Instead he returned to Newcastle and settled down to married life with Betty, going semi-pro as singer while working at Vickers shipyard.
As well as singing at The Oxford Galleries in Newcastle with Peter Fielding, he sang before the film every Sunday night at Westgate Cinema. He even sang at Newcastle City Hall without a microphone. “My dad went right to the top and said you can hear every word, it’s brilliant,” says Jack.
His biggest UK gig came in 1947 during a 16-week stint at The Palace Ballroom on the Isle of Man, then the biggest ballroom in Europe. It’s since been demolished but TT night, following the famous road race, was legendary.
Although he later lost his voice and become a freelance keyboard teacher instead, Jack is philo- sophical. “I tried hypnosis and even spirit- ualists laying on hands to try and get my voice back, but I think the vocal chords were just stretched too much and of course, nothing worked,” he says. “In the end I just accepted it because I still had music.”
He has no regrets about passing up the American contract either.
“I went as far as I could go in this country,” he says. “But if I’d gone over there I wouldn’t have the family I’ve got today. They care so much. My son calls me every night and says ‘I love you’ dad’. I’ve had too good a life to change anything.”
For those with families who were left at home, things were very different though. Agnes Burns, 99, who was born in Dipton and now lives in Burnopfield, was married to miner Joseph for 25 years. They had nine children and Agnes now has 11 grandchildren, 27 grandchildren and 20 great grandchildren.
She was in her late 20s when war broke and remembers fondly songs such as Marching to the Front, Packing your Kit Bag and When you Come Marching Home.
Blue Eyes has a particularly special meaning as it was played when her dad came home from the First World War. “I never really went out much during the war because the men were away,” says Agnes. “People went to the local legion clubs or made their own entertainment at home.”
This Thursday a nostalgic family show called Eyes Front comes to the North East, bringing the stories behind the wartime songs to life.
Folk singer and TV personality Isla St Clair will be performing songs spanning the Napoleonic era and the Boer War through to the two World Wars, including popular medleys like White Cliffs of Dover, All the Nice Girls Love a Sailor, The Siegfried Line and Wish Me Luck.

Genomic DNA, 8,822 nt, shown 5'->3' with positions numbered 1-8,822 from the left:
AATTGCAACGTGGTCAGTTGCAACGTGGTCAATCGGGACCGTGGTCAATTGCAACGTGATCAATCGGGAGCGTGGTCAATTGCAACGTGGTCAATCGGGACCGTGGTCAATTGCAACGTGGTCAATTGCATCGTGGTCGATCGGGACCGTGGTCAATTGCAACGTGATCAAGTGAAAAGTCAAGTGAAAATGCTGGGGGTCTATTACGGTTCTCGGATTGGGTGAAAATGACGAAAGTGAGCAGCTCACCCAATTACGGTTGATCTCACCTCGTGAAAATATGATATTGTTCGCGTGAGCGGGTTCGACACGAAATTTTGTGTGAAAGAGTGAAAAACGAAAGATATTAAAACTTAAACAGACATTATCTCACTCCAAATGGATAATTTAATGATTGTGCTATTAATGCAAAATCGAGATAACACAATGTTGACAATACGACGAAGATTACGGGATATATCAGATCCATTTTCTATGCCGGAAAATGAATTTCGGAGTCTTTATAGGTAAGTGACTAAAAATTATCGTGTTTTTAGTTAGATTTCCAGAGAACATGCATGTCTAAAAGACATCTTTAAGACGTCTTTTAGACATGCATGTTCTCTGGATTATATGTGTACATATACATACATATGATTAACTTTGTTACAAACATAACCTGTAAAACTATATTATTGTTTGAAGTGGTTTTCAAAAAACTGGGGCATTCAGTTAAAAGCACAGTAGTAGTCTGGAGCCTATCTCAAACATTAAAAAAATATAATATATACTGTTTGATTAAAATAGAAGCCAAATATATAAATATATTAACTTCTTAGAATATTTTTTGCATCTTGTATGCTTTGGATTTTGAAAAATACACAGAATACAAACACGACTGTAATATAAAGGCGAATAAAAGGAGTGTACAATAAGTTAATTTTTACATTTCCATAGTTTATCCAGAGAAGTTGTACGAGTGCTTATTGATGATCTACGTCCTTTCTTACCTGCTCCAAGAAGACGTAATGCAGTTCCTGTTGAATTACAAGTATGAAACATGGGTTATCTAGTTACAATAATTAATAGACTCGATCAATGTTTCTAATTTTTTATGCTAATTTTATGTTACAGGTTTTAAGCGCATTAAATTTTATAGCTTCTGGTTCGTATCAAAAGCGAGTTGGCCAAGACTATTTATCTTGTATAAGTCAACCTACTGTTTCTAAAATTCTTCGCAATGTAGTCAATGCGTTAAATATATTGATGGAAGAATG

The live performance will be combined with unique film footage and commentary from film-maker Patrick King, showing how songs and music played an important part in people’s daily lives for boosting morale as well as for propaganda.
Isla, who was best-known as co-host on The Generation Game with Larry Grayson in the 1970s, is one of Britain’s foremost traditional folk singers and has performed the show over 80 times in the last two years.
”People aren’t quite sure what to expect but really it’s a presentation show,” she says.
“There are sad bits, poignant bits and joining-in bits. People really like the three-hander and the different dimensions of it.”
Particular favourites for Isla include The Whitsun Dance, about the widows of the First World War and The D-Day Dodgers, which was written by soldiers and is sung to the tune of Lili Marlene.
Performing at The Lamplight Arts Centre in Stanley will have special poignancy for Isla as her mother Vetta won a songwriting competition there at the 1984 folk festival.
“She wrote a wonderful song called Dunkirk about her brother Sandy, a commando who was killed on D-Day but survived Dunkirk,” says Isla whose three uncles died in the Second World War.
“In 2000 I sang it at the National Festival of Remembrance at the Royal Albert Hall in front of the Queen so it will be wonderful to sing it in the place where my mother also performed it.”
Eyes Front is at The Lamplight Arts Centre, Stanley, on July 21, from 2pm. Tickets cost £9 full and £8 concs. Call the Lamplight box office on 01207 218899, or visit www.leisureworks.net. Group booking discounts are available.